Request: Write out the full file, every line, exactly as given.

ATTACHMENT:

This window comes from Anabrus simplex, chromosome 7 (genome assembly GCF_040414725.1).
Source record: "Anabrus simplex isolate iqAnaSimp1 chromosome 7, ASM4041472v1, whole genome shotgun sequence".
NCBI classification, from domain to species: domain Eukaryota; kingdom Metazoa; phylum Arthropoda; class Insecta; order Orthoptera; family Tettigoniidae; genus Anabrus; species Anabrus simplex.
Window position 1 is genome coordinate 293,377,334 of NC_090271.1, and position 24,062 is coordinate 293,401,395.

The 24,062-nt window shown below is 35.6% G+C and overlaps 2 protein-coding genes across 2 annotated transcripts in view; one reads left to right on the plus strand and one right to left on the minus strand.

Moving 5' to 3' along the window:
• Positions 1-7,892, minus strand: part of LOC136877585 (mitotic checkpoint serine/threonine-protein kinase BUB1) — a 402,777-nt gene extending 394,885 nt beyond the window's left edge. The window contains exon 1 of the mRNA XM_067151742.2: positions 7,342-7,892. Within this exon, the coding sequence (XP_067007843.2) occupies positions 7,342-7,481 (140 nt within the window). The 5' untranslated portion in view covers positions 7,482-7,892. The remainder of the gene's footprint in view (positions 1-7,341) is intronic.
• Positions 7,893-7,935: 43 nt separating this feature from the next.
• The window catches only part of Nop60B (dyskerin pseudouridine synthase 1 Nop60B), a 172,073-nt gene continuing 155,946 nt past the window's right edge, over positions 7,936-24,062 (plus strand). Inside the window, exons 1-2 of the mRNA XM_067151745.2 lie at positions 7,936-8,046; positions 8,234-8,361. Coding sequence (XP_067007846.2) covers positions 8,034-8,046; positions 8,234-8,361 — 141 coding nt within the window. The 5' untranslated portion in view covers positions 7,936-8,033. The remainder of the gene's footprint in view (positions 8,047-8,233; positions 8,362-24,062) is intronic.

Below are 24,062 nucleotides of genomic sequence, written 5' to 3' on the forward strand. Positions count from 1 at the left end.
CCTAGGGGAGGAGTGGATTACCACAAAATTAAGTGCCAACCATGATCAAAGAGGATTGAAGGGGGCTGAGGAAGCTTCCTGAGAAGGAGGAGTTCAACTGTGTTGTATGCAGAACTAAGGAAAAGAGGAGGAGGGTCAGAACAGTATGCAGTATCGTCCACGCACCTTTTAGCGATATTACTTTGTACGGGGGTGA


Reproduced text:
This window comes from Anabrus simplex, chromosome 7 (genome assembly GCF_040414725.1).
Source record: "Anabrus simplex isolate iqAnaSimp1 chromosome 7, ASM4041472v1, whole genome shotgun sequence".
NCBI classification, from domain to species: domain Eukaryota; kingdom Metazoa; phylum Arthropoda; class Insecta; order Orthoptera; family Tettigoniidae; genus Anabrus; species Anabrus simplex.
Window position 1 is genome coordinate 293,377,334 of NC_090271.1, and position 24,062 is coordinate 293,401,395.

The 24,062-nt window shown below is 35.6% G+C and overlaps 2 protein-coding genes across 2 annotated transcripts in view; one reads left to right on the plus strand and one right to left on the minus strand.

Moving 5' to 3' along the window:
• Positions 1-7,892, minus strand: part of LOC136877585 (mitotic checkpoint serine/threonine-protein kinase BUB1) — a 402,777-nt gene extending 394,885 nt beyond the window's left edge. The window contains exon 1 of the mRNA XM_067151742.2: positions 7,342-7,892. Within this exon, the coding sequence (XP_067007843.2) occupies positions 7,342-7,481 (140 nt within the window). The 5' untranslated portion in view covers positions 7,482-7,892. The remainder of the gene's footprint in view (positions 1-7,341) is intronic.
• Positions 7,893-7,935: 43 nt separating this feature from the next.
• The window catches only part of Nop60B (dyskerin pseudouridine synthase 1 Nop60B), a 172,073-nt gene continuing 155,946 nt past the window's right edge, over positions 7,936-24,062 (plus strand). Inside the window, exons 1-2 of the mRNA XM_067151745.2 lie at positions 7,936-8,046; positions 8,234-8,361. Coding sequence (XP_067007846.2) covers positions 8,034-8,046; positions 8,234-8,361 — 141 coding nt within the window. The 5' untranslated portion in view covers positions 7,936-8,033. The remainder of the gene's footprint in view (positions 8,047-8,233; positions 8,362-24,062) is intronic.

Below are 24,062 nucleotides of genomic sequence, written 5' to 3' on the forward strand. Positions count from 1 at the left end.
CCTAGGGGAGGAGTGGATTACCACAAAATTAAGTGCCAACCATGATCAAAGAGGATTGAAGGGGGCTGAGGAAGCTTCCTGAGAAGGAGGAGTTCAACTGTGTTGTATGCAGAACTAAGGAAAAGAGGAGGAGGGTCAGAACAGTATGCAGTATCGTCCACGCACCTTTTAGCGATATTACTTTGTACGGGGGTGA